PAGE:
3. Oregon upsets UNLV – Oregon came out with a hard-fought victory, hanging on to a narrow lead late in the game.Oregon’s Damyean Dotson had 19 points and sank two free throws to ice the win. The Ducks survived a good performance from UNLV freshman Anthony Bennett with 22 points and 10 rebounds and four 3-pointers from fellow freshman, Katin Reinhardt.


1. Andre Hollins, Minnesota – Hollins made Memphis’ trip to the Bahamas go from bad to worse. After throwing the ball away 22 times against VCU on Thursday, Hollins dropped 41 points on the No. 19 Tigers. And he didn’t need 108 shots to get that point total. Hollins was an amazing, 12-of-16 from the field, including hitting all five 3-pointers. He also connected on 12-of-13 free throws.

2. Tim Hardaway Jr., Michigan – Hardaway was named most outstanding player at the NIT Season Tip-Off, leading Michigan to a 71-57 win over Kansas State. Hardaway showed great confidence and growth in his game, not forcing anything offensively and being active in other areas such as rebounding.

3a. Sean Kilpatrick, Cincinnati – Kilpatrick had half of his 32 points come from the line, which he was perfect from. The Cincy junior put the Bearcats in the Global Sports Classic final after a 78-70 win over Iowa State.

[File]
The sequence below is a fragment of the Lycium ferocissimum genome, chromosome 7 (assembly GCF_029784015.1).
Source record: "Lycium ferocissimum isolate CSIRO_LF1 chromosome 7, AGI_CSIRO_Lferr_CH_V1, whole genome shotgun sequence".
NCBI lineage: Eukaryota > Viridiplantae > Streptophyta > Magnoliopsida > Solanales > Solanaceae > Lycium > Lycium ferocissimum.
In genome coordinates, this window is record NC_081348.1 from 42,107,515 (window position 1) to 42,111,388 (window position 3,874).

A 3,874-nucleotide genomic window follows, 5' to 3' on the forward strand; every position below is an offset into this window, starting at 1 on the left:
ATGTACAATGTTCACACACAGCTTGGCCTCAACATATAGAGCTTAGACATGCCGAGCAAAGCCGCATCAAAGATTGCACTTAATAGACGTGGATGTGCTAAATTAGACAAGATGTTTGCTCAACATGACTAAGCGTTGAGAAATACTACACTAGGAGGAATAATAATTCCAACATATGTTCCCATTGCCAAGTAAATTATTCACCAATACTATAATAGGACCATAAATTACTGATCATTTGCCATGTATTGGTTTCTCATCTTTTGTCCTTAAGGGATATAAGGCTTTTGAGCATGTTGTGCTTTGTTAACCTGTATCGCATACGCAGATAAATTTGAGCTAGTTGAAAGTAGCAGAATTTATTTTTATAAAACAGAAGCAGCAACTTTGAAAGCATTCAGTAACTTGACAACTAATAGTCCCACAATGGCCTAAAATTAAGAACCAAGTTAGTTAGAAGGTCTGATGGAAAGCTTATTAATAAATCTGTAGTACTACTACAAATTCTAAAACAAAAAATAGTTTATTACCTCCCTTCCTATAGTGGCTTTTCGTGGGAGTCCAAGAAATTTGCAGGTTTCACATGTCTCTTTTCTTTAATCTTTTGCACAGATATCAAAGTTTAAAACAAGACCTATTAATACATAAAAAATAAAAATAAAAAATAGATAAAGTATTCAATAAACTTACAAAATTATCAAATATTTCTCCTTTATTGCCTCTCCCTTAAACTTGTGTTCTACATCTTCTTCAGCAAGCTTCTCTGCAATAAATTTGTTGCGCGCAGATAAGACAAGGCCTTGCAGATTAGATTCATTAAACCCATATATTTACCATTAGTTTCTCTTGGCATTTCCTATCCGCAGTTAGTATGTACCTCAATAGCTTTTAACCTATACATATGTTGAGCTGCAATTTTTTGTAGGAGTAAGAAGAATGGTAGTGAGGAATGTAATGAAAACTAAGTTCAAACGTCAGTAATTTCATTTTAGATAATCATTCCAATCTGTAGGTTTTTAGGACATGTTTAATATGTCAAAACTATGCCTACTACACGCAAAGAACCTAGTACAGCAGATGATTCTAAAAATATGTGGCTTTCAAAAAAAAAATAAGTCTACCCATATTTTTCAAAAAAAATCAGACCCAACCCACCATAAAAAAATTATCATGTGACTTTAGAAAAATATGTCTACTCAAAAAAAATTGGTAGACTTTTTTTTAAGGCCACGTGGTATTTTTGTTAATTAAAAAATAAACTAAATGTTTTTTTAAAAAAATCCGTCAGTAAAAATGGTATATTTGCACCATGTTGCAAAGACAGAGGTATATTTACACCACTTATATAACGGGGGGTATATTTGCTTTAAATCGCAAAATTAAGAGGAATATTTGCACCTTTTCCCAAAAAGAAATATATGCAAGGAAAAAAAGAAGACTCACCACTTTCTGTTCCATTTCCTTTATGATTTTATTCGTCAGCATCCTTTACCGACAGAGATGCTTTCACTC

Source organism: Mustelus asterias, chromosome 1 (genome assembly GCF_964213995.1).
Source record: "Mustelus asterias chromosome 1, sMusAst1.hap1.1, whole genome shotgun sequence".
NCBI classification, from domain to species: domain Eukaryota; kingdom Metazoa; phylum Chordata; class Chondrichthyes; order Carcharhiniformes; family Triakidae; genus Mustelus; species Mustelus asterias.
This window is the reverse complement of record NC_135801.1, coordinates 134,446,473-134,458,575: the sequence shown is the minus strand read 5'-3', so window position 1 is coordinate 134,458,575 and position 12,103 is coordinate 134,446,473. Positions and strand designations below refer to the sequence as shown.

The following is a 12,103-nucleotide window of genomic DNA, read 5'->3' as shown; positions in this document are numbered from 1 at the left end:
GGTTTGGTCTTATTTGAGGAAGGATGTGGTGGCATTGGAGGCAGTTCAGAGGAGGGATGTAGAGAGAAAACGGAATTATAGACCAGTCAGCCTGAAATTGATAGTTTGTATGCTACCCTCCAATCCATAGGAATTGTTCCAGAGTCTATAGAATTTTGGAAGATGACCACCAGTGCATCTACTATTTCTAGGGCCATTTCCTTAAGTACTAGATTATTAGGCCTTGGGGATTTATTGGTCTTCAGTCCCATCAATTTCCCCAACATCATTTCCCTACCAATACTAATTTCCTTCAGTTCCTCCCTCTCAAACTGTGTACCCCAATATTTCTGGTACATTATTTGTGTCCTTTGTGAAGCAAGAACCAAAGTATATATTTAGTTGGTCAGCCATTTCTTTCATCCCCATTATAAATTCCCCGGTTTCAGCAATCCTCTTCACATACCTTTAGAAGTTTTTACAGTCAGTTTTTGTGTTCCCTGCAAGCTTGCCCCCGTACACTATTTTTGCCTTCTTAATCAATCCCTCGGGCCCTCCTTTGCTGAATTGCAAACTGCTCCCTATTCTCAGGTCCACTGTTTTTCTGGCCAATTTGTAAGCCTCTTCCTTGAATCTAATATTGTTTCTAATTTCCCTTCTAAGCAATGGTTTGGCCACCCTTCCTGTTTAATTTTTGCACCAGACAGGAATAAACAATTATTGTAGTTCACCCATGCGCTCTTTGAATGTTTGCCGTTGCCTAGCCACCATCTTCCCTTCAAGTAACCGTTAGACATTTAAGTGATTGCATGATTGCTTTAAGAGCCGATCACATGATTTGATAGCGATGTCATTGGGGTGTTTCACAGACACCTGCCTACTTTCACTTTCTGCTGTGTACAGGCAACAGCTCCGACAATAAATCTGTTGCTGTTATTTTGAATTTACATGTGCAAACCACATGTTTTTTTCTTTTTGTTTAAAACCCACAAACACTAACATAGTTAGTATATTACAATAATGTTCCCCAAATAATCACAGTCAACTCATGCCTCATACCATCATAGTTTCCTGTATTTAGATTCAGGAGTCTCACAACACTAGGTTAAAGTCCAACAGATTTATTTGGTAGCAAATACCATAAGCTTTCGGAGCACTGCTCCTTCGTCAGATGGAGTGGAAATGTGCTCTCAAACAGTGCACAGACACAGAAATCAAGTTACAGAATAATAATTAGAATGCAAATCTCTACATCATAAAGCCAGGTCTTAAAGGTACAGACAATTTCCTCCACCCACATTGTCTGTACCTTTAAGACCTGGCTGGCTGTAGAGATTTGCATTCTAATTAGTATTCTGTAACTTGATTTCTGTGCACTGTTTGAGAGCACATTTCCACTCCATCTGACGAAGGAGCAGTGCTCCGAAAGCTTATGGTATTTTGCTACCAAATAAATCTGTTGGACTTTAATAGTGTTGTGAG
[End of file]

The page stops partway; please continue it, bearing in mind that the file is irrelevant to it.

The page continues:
3b. Doug McDermott, Creighton – McDermott is one of several mid-major stars this year. If he wants national player of the year consideration he needed a big performance against a good team, which he got Friday night in 84-74 win over Wisconsin. The Creighton start dropped 30 points and eight rebounds on the Badgers.

3c. Quinn Cook and Mason Plumlee, Duke – Plumlee had 17 points and 10 rebounds in a win over VCU to advance to the Battle 4 Atlantis final. Quinn Cook controlled the ball with only three turnovers to nine assists against the “havoc” Rams pressure defense.


1. Memphis – Forgettable Thanksgiving week for the Tigers, following a pair of losses at the Battle 4 Atlantis. Over 20 turnovers in a loss to VCU, followed by Andre Hollins dropping 41 on them the following day.

2. VCU free throws – The Rams had a chance to climb into a tie with Duke during the second half, trailing 56-50. VCU went to the line and missed six straight, after converting on the first 10-of-11 shots they took from the charity stripe. The free throw woes and missed opportunities kept Shaka Smart’s club from a potential key early-season victory.